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The acrosome of a sperm

acrosome in sperm featured

Sperm Acrosome | function of acrosome

presence of acrosome in sperm

What is acrosome?

  • The acrosome is a special area or compartment that is located at the tip of the head of a sperm cell. It contains special digestive enzymes that in contact with the egg helps the sperm head penetrate the egg for fertilization. Directly behind the acrosome is the haploid nucleus (single set of unpaired chromosomes) that contains the genetic material.
    Recommended Read: Fertilization in Humans
  • The function of the acrosome is to allow sperm to cross the egg’s protective coat and join its membrane with the egg’s plasma membrane.

Structure of Sperm

Structure of sperm

The sperm is composed of a head, middle piece, and tail. The plasma membrane encloses the whole body of sperm. The acrosome is present in the head of the sperm.

Head – (contains acrosome)

  • The head of the sperm contains the DNA, which when combined with the egg’s DNA, will create a new individual. The head also contains many enzymes. These help the sperm to break through the cell membrane of an egg. The tip of the sperm head is the portion called the acrosome, which enables the sperm to penetrate the egg.
  • The head of the sperm varies in shape for each animal species. In humans, it is flattened and almond-shaped, four to five micrometers long and two to three micrometers wide (there are about 25,000 micrometers in an inch).
  • The head portion is mainly a cell nucleus; it consists of genetic substances, called chromosomes, and these genetic substances are responsible for transmitting specific characteristics of an individual, such as their eye color, hair, and skin.
  1. Acrosome
  • The acrosome is a cap that covers the head of the sperm and it contain enzymes that break down the outer membrane of an egg cell, allowing the sperm to fertilize the egg. Only one sperm fertilizes each egg, even though 300,000,000 to 400,000,000 sperm are contained in an average ejaculation.
  • Each egg and sperm produced has slightly different genetic information carried in the chromosomes; this accounts for the differences and similarities between children of the same parents.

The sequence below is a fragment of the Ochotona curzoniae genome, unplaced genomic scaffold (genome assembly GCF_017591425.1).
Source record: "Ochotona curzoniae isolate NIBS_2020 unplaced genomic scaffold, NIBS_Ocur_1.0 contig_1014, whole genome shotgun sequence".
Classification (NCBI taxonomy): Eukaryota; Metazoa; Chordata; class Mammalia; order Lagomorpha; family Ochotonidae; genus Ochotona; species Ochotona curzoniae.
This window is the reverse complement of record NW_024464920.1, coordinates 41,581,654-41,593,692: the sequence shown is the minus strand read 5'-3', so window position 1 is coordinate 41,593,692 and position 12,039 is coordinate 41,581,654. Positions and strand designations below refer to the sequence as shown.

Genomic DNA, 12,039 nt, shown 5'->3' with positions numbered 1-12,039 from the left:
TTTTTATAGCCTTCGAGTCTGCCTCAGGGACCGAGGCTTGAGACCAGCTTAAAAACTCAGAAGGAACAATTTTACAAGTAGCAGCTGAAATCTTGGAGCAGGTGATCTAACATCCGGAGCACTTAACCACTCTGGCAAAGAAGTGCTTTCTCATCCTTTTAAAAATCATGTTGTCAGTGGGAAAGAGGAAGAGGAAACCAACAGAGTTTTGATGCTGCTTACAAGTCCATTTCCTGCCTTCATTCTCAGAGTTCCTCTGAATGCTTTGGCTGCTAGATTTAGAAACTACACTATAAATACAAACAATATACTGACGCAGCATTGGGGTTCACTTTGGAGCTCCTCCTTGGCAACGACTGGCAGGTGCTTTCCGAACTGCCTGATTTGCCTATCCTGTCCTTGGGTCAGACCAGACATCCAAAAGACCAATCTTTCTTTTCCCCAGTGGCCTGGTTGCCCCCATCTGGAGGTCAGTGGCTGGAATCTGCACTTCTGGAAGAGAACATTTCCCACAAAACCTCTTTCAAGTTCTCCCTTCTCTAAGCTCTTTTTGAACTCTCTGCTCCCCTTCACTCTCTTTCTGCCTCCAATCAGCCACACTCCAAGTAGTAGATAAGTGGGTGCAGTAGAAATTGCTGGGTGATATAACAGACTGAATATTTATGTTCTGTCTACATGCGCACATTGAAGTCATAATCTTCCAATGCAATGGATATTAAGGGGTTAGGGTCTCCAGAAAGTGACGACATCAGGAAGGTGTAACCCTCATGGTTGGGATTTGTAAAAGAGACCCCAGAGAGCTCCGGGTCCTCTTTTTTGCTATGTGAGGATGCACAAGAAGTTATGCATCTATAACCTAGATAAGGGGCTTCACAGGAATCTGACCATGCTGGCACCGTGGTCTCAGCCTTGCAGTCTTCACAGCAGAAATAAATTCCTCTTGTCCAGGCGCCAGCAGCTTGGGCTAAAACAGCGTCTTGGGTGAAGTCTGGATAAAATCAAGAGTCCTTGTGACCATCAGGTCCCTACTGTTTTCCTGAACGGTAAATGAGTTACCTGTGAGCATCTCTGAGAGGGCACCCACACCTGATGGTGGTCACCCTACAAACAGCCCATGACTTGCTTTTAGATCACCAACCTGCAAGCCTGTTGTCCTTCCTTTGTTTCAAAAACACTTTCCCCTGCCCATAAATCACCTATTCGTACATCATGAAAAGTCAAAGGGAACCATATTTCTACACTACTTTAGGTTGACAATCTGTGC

1. Plasma Membrane
  • The plasma membrane of sperm is rich in polyunsaturated fatty acids. It is also rich in a variety of proteins, and its function is associated with sperm capacitation, acrosome reaction, and sperm-egg fusion.
  • The plasma membrane of sperm is designed for a number of adhesion and fusion events leading to fertilization at the end.
  1. Nucleus
  • The sperm head is the part of the cell that contains the nucleus. The nucleus takes up 65 percent of the head and consists of 23 chromosomes. The nucleus holds the DNA of the cell.
  • After the sperm cell enters the egg, the chromosomes combine with the female gamete and makeup 46 chromosomes. These 46 chromosomes together determine the characteristics of the new organism (fetus, etc).
    You can read about How many chromosomes do people have? in this linked article.
  • During the process of fertilization, the sperm enters the ovum and the sperm cell becomes a pronucleus. A pronucleus is the nucleus of a sperm or an egg cell.

Mid Piece

  • The midpiece is the central part of the sperm cell and is present between the head and the tail of the sperm. This midpiece of the sperm is packed with mitochondria.
  1. Centriole
  • The centriole is part of the sperm cell located between the head and the midpiece. In a complex referred to as the centriole-centrosome complex, the centriole is involved in the formation of sperm aster and zygote aster.
    Recommended Read – The Role of Sperm Centrioles in Human Reproduction
  1. Mitochondria
  • Mitochondria are organelles in cells that produce energy. Sperm use the energy in the midpiece to move. Mitochondria supplies the energy which the tail needs to move. In fact, it provides the energy required for swimming.


  • The sperm tail is a thin, elongated structure that makes up about 80 percent of the entire length of the sperm. The tail helps in the sperm cell movement.
  • By beating their tails, sperm cells swim to the female reproductive cell (oocyte – an immature egg) and fertilize it.
  1. Flagellum
  • The tail of the sperm, sometimes called the flagellum, is a hairlike bundle of filaments that connects to the head and middle portion.
  • The flagellum of the sperm provides a whip-like movement in order to move it forward. The sperm cannot swim backward due to the nature of the flagellar movement and propulsion. The sperm consists of a flagellum of around 50 µm in length.

    Must Read – Hydrodynamic propulsion of human sperm.

Acrosome Reaction

acrosome reaction in sperm cell
  • Sperm cells go through a process known as the acrosome reaction, which is the reaction that occurs in the acrosome of the sperm as it approaches the egg.
  • The acrosome is a cap-like structure over the anterior half of the sperm’s head. As the sperm approaches the zona pellucida of the egg, which is necessary for initiating the acrosome reaction, the membrane surrounding the acrosome fuses with the plasma membrane of the oocyte, exposing the contents of the acrosome. The contents include surface antigens and numerous enzymes which are responsible for breaking through the egg’s tough coating and allowing fertilization to occur. This reaction is triggered by the release of lysin which is a protein that creates a hole in the envelope of the egg thereby allowing the sperm to pass through the envelope and fuse with the egg.
  • Acrosome reaction has two main outcomes.
    a. Release of enzymes that degrade the zona pellucida surrounding the plasma membrane of the female gamete (at the zona pellucida)
    b. Exposing the sperm head (the nucleus) to the egg.

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